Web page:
• Be adventurous and check out some poetry for children. Again, start with your local library. There are many poems suitable for children. They are often short and memorable (good for reciting) and can introduce humour or feelings in a way that children can understand, especially if you tease it out a bit with questions. Reading poetry aloud has a different pattern from reading stories aloud, so it gives children a bit of variety in the material choice. If your time for reading aloud is restricted, choosing a poem or two makes a complete activity in a short time.

Musing on ASD

I have had a couple of conversations this week with parents seeking help with learning for a child with autism, so I thought it would be worth exploring it a little more.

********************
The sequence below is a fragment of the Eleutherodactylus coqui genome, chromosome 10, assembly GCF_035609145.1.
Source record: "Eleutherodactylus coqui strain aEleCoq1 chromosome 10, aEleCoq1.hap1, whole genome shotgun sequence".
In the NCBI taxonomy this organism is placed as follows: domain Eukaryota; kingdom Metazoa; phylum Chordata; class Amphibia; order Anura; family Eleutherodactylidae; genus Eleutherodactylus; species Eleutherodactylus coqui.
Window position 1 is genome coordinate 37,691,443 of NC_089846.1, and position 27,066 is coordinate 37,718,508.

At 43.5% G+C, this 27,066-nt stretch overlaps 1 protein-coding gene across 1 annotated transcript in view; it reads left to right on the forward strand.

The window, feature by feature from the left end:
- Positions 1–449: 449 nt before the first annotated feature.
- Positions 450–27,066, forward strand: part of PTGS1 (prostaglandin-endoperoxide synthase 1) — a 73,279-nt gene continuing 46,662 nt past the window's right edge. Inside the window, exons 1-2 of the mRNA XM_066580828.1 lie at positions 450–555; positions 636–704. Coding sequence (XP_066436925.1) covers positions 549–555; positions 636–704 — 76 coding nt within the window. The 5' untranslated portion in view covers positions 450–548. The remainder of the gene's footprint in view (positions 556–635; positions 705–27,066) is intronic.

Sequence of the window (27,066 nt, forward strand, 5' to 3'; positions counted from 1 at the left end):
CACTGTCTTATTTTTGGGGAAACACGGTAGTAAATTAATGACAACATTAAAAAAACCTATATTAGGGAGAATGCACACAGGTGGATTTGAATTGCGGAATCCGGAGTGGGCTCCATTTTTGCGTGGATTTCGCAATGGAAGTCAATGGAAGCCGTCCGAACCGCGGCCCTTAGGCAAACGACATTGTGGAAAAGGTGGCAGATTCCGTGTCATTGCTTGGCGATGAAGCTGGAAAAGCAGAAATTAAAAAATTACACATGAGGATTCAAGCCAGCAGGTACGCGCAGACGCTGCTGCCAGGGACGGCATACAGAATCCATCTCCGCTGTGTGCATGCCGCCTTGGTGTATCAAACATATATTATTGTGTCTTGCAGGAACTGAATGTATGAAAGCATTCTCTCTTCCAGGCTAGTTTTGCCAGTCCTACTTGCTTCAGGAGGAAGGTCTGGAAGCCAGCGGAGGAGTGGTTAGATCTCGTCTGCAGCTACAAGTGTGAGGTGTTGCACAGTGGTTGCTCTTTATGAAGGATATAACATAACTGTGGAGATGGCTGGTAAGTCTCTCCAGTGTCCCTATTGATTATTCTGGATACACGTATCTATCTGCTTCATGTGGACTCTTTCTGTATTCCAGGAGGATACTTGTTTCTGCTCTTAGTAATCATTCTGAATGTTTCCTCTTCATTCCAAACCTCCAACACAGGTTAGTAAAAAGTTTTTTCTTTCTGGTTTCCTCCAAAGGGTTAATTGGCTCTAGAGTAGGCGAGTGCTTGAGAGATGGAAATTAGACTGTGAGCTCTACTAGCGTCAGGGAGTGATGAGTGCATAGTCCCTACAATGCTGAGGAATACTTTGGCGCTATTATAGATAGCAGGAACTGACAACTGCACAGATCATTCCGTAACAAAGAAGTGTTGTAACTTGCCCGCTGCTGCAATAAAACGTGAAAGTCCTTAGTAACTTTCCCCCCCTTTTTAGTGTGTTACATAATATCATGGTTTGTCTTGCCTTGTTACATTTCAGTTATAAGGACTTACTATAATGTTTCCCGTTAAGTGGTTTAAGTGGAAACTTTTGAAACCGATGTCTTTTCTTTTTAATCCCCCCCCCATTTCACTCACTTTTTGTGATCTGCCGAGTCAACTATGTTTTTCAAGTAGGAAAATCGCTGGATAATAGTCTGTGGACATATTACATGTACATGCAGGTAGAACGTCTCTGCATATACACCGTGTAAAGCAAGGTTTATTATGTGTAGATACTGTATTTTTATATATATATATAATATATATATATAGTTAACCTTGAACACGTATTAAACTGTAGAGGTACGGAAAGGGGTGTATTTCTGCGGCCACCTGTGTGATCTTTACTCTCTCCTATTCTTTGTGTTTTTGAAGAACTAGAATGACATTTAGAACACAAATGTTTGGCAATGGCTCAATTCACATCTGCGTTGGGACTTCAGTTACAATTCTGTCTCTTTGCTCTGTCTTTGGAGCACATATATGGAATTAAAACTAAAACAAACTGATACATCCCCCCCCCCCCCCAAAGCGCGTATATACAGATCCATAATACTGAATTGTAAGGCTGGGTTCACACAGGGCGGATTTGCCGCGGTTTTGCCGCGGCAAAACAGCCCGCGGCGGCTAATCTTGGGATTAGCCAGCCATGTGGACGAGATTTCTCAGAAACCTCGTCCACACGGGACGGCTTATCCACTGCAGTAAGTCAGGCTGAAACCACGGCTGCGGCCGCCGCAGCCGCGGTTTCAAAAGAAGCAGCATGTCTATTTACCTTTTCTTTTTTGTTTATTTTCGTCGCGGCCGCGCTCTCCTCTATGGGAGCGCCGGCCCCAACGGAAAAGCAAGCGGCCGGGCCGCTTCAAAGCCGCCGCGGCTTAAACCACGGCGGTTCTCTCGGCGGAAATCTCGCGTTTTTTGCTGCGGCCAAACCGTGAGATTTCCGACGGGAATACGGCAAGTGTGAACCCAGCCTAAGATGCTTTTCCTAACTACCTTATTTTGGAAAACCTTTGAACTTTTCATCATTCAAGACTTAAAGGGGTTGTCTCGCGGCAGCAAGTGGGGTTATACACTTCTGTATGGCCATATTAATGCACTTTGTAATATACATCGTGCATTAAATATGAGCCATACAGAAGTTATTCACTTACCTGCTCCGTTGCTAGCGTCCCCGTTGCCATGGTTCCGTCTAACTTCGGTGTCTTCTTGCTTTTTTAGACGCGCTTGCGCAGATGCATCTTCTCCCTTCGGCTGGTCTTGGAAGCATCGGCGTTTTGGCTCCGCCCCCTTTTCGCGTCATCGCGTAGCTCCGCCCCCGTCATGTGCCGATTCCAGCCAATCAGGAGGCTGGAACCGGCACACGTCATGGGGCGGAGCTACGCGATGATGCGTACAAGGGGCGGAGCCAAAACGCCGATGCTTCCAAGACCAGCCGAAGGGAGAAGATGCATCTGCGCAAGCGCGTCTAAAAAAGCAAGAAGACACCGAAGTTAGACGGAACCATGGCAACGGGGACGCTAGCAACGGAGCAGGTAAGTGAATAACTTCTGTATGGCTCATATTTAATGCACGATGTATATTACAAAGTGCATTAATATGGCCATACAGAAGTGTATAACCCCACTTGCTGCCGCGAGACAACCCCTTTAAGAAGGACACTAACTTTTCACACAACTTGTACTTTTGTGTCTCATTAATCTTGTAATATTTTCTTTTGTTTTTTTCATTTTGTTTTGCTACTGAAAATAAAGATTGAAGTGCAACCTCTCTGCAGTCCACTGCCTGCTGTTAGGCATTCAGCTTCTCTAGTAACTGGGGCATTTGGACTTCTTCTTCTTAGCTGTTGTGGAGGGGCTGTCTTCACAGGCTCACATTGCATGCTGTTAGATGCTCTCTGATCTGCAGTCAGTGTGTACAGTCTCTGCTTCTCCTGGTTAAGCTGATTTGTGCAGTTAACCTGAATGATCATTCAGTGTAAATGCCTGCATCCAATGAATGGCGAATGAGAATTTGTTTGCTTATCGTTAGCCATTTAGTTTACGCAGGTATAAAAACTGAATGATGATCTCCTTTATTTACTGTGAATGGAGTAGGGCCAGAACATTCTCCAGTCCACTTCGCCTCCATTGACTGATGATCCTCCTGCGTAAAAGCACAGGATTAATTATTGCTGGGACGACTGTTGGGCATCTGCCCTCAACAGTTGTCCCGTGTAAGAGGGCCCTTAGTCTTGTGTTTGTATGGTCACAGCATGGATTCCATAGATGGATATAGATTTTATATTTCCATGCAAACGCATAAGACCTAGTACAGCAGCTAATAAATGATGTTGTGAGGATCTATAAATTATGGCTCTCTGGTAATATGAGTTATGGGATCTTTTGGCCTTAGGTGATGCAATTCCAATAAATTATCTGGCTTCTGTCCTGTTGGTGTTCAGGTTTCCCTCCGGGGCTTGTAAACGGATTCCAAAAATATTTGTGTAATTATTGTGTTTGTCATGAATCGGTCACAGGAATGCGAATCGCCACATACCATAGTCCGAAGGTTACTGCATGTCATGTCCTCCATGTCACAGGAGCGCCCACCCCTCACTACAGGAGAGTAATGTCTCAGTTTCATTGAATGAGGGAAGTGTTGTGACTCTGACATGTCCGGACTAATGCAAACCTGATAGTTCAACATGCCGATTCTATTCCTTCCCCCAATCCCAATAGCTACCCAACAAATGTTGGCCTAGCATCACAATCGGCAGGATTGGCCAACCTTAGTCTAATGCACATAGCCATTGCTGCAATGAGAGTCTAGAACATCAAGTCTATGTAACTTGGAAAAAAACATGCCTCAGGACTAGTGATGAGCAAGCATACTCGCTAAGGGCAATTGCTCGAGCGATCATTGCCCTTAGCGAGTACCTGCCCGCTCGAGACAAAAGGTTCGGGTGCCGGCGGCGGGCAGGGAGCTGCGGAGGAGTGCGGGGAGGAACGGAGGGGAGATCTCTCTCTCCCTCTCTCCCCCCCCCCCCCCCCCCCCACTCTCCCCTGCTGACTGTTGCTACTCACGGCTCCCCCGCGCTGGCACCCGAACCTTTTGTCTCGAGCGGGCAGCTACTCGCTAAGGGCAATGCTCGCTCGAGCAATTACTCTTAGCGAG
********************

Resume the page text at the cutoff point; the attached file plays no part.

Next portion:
Autism is a condition where the individual has some combination of difficulty with social interactions, has some degree of obsessive interest and behaviours, and sensory sensitivities. People diagnosed with autism sit somewhere on a spectrum according to the level of difficulty experienced.  

Most often schools are a really difficult place for children with autism. In school a child is pushed by the system to be compliant with group structures and rules and this often runs counter to the drives and sensitivities of the child. Other children can find it difficult to be sensitive towards a child with autism and so the child can end up being ignored or bullied.

While some schools have a deep understanding and sensitivity of the needs of an autistic child and actively run programs across the school to support them, most schools merely try to cope. This makes sending an autistic child to school heartbreaking for the parents and stressful for the child.